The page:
Introduction: How to Make Conductive Play Dough.

Picture of How to Make Conductive Play Dough.

All credits go to the people over at the squishy circuits website.

I was on hackaday earlier this year and I found an article on squishy circuits.  I thought making circuits from play dough sounded like a very interesting idea.  I did some research into it and it seemed simple enough; different ingredients created different values of resistance and so on.  I thought about it, and decided that I had to make some for myself.  I threw some together and it worked great!  In this instructable I will provide the recipe for conductive dough, insulating dough, as well as some ideas for circuits you can build out of it.  I think this has enormous potential in a classroom setting, being able to teach students how circuits work, something that I didn't even understand until about three years ago.  I can just imagine a whole class of students showing off their creations that glow, and make cool noises.

Step 1: Conductive Dough

Picture of Conductive Dough

In order to make the conductive dough, you will need the following:

1 cup Water
1 1/2 cups Flour
1/4 cup Salt
3 Tbsp. Cream of Tartar*
1 Tbsp. Vegetable Oil
Food Coloring

*9 Tbsp. of Lemon Juice may be Substituted

Mix water, 1cup of flour, salt, cream of tartar, vegetable oil, and food coloring in a medium sized pot.

Cook over medium heat and stir continuously.

The mixture will begin to boil and start to get chunky.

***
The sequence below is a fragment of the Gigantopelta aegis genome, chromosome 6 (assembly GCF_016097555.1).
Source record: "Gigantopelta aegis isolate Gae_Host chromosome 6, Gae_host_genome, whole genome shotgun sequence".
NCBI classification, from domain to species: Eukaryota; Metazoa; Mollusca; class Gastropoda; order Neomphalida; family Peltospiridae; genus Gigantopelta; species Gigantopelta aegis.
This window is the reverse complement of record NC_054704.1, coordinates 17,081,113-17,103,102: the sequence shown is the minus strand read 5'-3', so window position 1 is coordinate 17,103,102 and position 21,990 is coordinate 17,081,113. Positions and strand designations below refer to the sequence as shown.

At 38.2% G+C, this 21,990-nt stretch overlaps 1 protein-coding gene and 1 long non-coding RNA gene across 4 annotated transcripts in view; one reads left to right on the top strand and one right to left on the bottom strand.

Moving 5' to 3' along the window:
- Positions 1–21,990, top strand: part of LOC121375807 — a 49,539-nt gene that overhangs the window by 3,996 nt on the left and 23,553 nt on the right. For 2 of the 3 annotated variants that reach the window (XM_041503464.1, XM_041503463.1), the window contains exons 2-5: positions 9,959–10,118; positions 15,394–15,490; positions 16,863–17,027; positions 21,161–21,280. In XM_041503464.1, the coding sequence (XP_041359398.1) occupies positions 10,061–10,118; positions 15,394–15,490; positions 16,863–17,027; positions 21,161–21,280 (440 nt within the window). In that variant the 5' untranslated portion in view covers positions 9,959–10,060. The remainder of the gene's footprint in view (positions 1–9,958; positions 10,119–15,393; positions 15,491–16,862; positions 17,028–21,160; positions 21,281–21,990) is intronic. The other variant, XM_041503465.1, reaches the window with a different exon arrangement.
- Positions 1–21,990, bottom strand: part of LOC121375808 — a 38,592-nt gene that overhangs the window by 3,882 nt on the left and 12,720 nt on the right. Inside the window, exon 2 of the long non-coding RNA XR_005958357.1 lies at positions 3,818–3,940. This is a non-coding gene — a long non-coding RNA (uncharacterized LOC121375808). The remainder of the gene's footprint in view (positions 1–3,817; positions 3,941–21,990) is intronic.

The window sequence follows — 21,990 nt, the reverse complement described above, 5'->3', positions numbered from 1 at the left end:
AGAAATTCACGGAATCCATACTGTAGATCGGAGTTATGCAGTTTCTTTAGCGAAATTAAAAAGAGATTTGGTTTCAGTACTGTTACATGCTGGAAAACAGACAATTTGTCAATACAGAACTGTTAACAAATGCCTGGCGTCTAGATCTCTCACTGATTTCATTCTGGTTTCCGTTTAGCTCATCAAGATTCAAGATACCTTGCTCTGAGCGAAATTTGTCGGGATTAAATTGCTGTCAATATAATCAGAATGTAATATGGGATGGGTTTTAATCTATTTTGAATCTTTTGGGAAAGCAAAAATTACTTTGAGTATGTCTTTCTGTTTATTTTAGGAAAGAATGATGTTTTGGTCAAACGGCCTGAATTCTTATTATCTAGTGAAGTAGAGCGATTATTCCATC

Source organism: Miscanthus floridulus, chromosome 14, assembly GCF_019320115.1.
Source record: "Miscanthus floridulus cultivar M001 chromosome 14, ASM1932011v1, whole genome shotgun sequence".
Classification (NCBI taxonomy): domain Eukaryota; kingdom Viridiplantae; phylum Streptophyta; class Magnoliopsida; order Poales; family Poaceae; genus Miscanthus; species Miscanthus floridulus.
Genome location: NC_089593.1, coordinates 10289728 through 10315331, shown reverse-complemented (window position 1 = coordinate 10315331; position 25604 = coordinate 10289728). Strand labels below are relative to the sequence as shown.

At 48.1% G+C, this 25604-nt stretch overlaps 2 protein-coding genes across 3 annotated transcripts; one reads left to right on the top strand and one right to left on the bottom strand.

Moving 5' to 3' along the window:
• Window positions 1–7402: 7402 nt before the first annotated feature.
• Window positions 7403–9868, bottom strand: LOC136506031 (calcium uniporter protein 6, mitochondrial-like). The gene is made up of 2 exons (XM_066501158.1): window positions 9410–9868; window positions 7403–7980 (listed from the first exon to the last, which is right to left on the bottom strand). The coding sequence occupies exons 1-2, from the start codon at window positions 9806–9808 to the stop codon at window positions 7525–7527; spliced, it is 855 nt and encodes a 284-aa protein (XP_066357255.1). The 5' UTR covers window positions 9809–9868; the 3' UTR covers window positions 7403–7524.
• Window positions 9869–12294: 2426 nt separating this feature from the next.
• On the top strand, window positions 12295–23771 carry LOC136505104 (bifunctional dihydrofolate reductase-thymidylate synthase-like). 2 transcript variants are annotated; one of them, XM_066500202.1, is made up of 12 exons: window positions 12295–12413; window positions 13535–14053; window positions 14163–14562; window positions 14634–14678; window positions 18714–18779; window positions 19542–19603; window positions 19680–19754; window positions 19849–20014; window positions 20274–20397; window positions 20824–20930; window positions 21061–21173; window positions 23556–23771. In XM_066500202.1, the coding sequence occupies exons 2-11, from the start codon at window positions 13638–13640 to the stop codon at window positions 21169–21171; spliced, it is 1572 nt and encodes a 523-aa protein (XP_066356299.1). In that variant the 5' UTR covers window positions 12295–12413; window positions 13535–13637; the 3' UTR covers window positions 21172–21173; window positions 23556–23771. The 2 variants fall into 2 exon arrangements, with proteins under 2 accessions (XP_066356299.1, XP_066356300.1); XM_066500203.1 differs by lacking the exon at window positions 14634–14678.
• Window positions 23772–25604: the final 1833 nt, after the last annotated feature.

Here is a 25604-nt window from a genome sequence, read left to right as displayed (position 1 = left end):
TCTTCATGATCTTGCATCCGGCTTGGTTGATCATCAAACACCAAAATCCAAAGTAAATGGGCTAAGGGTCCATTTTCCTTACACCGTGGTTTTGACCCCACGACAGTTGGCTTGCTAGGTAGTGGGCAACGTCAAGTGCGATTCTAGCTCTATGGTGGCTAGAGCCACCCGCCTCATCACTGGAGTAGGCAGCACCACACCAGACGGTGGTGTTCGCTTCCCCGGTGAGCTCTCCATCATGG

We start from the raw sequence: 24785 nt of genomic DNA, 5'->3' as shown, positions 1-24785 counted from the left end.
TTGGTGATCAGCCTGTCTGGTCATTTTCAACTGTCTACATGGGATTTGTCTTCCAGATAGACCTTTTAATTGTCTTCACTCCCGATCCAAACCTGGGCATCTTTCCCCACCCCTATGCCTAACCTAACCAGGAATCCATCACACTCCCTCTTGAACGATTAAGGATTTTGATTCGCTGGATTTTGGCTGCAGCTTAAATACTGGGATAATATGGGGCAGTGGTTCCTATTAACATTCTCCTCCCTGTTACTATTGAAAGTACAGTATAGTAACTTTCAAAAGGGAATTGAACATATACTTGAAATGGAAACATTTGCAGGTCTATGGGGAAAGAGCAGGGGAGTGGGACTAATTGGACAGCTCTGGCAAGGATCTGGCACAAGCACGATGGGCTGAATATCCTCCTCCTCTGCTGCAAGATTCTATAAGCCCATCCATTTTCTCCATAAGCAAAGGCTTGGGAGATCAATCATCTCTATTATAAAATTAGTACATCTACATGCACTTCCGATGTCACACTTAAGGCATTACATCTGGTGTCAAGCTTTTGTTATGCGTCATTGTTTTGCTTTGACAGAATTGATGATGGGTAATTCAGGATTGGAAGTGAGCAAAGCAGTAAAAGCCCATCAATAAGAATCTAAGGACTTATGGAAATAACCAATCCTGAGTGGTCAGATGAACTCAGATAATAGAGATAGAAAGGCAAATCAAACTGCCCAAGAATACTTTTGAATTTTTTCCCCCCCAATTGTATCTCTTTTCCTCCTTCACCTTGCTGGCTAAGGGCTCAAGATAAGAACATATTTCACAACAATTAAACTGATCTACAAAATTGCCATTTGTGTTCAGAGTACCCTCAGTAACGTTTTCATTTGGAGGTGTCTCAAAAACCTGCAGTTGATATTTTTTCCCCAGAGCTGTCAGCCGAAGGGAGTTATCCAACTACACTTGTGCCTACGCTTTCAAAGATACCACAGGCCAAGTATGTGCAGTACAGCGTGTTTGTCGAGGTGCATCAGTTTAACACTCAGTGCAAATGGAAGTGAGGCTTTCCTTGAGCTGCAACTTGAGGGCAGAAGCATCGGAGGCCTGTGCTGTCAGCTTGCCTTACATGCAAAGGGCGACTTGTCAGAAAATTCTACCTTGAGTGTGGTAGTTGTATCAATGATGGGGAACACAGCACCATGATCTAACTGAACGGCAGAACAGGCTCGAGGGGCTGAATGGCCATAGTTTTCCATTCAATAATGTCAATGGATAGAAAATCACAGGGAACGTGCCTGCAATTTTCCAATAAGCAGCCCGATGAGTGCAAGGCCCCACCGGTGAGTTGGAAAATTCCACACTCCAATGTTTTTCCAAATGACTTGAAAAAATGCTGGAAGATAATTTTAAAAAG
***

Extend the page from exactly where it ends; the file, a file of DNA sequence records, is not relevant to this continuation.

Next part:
Keep stirring the mixture until it forms a ball in the center of the pot.

Once a ball forms, place the ball on a lightly floured surface.

Slowly knead the remaining flour into the ball until you’ve reached a desired consistency.

Step 2: Insulating Dough

Picture of Insulating Dough

In order to make the insulating dough, you will need the following:

1 1/2 cup Flour
1/2 cup Sugar
3 Tbsp. Vegetable Oil
1/2 cup Water

Mix solid ingredients and oil in a pot or large bowl, setting aside ½ cup flour to be used later.

Mix with this mixture a small amount of  water (about 1 Tbsp.) and stir.

Repeat this step until a majority of the water is absorbed by the mixture.

Once your mixture is at this consistency, knead the mixture into one “lump”.

Knead more water into the dough until it has a sticky, dough-like texture.

Now, knead the flour into the dough, until a desired texture is reached.

Step 3: Circuit Ideas

Picture of Circuit Ideas

Some provided on the website are: building a circuit with lights, using the conductive dough as a variable resistor, connecting buzzers, motors, LED's, basically anything that could use this to replace wire.  I will be posting more instructables soon on projects involving the play dough.  If you prefer to have the electronics in a kit, check the squishy circuits store.  Please rate, vote, subscribe, and leave comments!